Journal as a verb … NOOOOOOOOO.
But journals as notebooks: lovely.
There are definitely a ton of free bullet journal resources online. Blogs, Instagram, Pinterest, YouTube, etc.
Hi – I love the little kraft paper pocket in your journal. Could you include a link to the source? Thanks!
No idea the source! I bought a little stack of them years ago and this is one of the last ones I have!
I think this is what we call bullet journaling here? I love bullet journals!
Agree with the posts about this idea being lifted from Ryder, creator of the Bullet Journal, who has offered up so many resources to millions of Bujo fans for free. It would be nice if his originality had at least been credited in your post.
Hi Sarah: Admitted newbie here and didn’t mean any kind of harm by not referencing bullet journaling in my post!
Love this idea! I purchased Rachel’s book and a Leuchtturm notebook today to give it a try. Also, I am really enjoying your book Simple Matters as well as your older posts on Gardenista – so many great ideas! In one post on Gardenista – https://www.gardenista.com/posts/diy-a-dried-fruit-garland-for-the-holidays/ – you mentioned how your family celebrated a Victorian Christmas. Would you please consider elaborating on this in a future post on RMTL? My interest is piqued – I may need to implement this idea in my household this year. Thank you!
To reply to one question above, the kraft envelope is Midori and available on Amazon. My question: did you make the muslin sleeve/bag for your journal or is it available somewhere? Thanks foe the beautiful spread.
Ah! Thanks for the id on the envelope! The journal came wrapped in the little muslin bag! Similar bags are also available at places like Amazon, but usually in pretty large quantities!
Can we all just calm down about the whole dot vs. bullet journal thing? I, too, initially felt the dot journal was just a new take on the bullet journal, which I’ve been using and loving for almost a year. But, so what? I recently bought a wonderful little book about embroidery – something I used to do as a child and have an interest in doing again. Are there internet resources and pinterest boards about embroidering pillowcases? Yes! Are there FREE resources available? Yes! Did the author of my new book rip anyone off by creating her own spin on embroidery or claim that she invented the craft? Of course not. Kudos to Rachel for publishing a book and to Erin for sharing it.
Thank you for your calm, common sense reply, Rusty! There are millions of books out there about crafts, projects, journaling, sports, and all sorts of activities that the authors did not invent. People publish books about topics they want to share. Other people can find those books helpful or not. No need to get up in arms about it all.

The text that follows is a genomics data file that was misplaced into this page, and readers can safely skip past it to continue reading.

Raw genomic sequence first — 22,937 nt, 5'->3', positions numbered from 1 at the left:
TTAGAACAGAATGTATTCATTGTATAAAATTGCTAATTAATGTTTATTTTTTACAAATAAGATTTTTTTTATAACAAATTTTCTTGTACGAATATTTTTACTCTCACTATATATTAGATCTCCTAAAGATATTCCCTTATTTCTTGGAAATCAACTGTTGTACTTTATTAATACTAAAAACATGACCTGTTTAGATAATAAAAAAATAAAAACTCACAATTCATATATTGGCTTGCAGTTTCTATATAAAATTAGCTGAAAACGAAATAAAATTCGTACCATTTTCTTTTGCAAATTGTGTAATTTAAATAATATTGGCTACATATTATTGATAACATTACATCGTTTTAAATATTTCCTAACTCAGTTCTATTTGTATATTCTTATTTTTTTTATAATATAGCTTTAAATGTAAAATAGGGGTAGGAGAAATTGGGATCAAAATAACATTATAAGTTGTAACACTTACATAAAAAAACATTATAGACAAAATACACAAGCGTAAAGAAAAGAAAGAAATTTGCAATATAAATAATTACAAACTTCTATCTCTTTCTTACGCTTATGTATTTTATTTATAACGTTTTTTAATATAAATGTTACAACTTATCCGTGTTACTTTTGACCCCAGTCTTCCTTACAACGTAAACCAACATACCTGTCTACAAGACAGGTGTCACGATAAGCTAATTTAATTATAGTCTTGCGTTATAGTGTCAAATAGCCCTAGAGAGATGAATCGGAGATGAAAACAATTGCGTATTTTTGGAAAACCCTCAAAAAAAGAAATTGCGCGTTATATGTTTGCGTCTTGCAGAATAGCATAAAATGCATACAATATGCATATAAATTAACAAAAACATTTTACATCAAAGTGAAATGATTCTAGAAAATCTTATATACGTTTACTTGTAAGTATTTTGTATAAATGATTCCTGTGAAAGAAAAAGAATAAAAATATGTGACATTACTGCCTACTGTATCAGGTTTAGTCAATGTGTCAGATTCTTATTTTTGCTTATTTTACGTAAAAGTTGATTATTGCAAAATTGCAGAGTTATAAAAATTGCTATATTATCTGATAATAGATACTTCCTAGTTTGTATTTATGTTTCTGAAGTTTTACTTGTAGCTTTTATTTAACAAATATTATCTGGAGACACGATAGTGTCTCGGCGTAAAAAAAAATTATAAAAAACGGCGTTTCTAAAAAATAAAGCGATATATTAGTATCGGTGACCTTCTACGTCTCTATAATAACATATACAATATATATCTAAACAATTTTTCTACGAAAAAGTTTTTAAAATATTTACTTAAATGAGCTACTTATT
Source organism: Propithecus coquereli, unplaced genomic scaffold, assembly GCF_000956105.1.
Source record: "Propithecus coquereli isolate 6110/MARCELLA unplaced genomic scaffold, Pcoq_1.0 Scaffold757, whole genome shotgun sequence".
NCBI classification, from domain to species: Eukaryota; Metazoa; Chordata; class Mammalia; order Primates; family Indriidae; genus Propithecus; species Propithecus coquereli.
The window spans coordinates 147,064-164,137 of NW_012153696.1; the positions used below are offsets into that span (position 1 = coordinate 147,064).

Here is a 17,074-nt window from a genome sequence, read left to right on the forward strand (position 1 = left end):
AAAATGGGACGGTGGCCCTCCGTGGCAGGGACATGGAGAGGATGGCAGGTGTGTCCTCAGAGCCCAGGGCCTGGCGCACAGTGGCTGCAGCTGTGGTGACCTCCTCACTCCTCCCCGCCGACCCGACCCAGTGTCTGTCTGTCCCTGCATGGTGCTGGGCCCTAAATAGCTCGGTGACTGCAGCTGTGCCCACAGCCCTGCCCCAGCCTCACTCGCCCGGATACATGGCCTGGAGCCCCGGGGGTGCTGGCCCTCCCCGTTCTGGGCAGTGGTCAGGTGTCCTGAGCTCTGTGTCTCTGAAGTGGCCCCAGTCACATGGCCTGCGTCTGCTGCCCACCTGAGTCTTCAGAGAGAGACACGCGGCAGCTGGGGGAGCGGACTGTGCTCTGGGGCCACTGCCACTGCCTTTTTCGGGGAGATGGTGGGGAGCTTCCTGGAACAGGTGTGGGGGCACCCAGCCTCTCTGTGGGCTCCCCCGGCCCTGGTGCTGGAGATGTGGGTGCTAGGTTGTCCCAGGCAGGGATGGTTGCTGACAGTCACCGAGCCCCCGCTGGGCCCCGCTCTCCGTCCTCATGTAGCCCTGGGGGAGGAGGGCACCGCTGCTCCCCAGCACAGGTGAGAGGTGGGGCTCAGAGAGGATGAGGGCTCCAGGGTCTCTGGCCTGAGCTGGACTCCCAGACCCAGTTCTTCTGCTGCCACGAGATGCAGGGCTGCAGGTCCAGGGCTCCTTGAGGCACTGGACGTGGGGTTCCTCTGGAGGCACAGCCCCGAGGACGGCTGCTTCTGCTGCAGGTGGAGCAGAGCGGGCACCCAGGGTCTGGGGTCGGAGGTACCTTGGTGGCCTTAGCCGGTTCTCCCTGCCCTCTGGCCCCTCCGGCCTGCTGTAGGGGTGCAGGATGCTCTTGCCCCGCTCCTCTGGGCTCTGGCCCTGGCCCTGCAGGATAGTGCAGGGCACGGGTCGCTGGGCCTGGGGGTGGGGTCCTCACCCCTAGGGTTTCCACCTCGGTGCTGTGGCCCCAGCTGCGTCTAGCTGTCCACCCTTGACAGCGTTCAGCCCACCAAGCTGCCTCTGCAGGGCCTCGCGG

Erin, thank you for sharing your new habit! I’ve been totally confused about the whole dot/bullet journal thing, and now that I finally get it (thanks to you AND Rachel’s book) I think I might love it. I’m a big fan of paper record keeping (what else are future historians going to look through, after all?) and this seems like a particularly charming method!
I’m baffled — why can’t a lined journal be used as a diary/planner/calendar just as well? I seem to be missing something obvious, but I don’t know what!
It can be! Totally! That’s what I loved so much about Rachel’s book. It’s a no-rules approach to a fun style of record-keeping!
Ah. Critical thinking and compassion prevail. What a sweet relief.
Hi Erin, thanks for the post! I’ve been writing in a journal/notebook for years, but it’s great to see there is a simpler and ‘cleaner’ way to keep track of everything. I’m just curious though: how do you use your washi tape in your dot journal?
I use it to mark the pages, especially for pages that I come back to, like a list of books I’ve read, etc.!
I’ve wanted to try this for a while now and in the spirit of buying less and avoiding mimicking another’s style too much, I’ve hesitated ordering a ‘how to’ book. So… I wait, perfectionist that I am, bc I’d like guidance on the order/structure. Do you recommend a page for the key and index, and plotting out the yearly calendar in the front and then completing monthly and daily logs as you go along? I am interested in keeping different lists too…do you reserve pages in the back for those? Or do you do them up front, as you go along? My concern is wanting it to be an organic process but not boxing myself in if I don’t anticipate space/pages correctly. See, total basket case!
Ha! Right now I have only monthly and quarterly calendar pages, which I’m actually filling in retroactively to get a sense of the year. For day to day work stuff, I’m still using a digital document, since that changes so frequently! I’d see if you can request a copy of Rachel’s book through your local library! Lots of inspiration!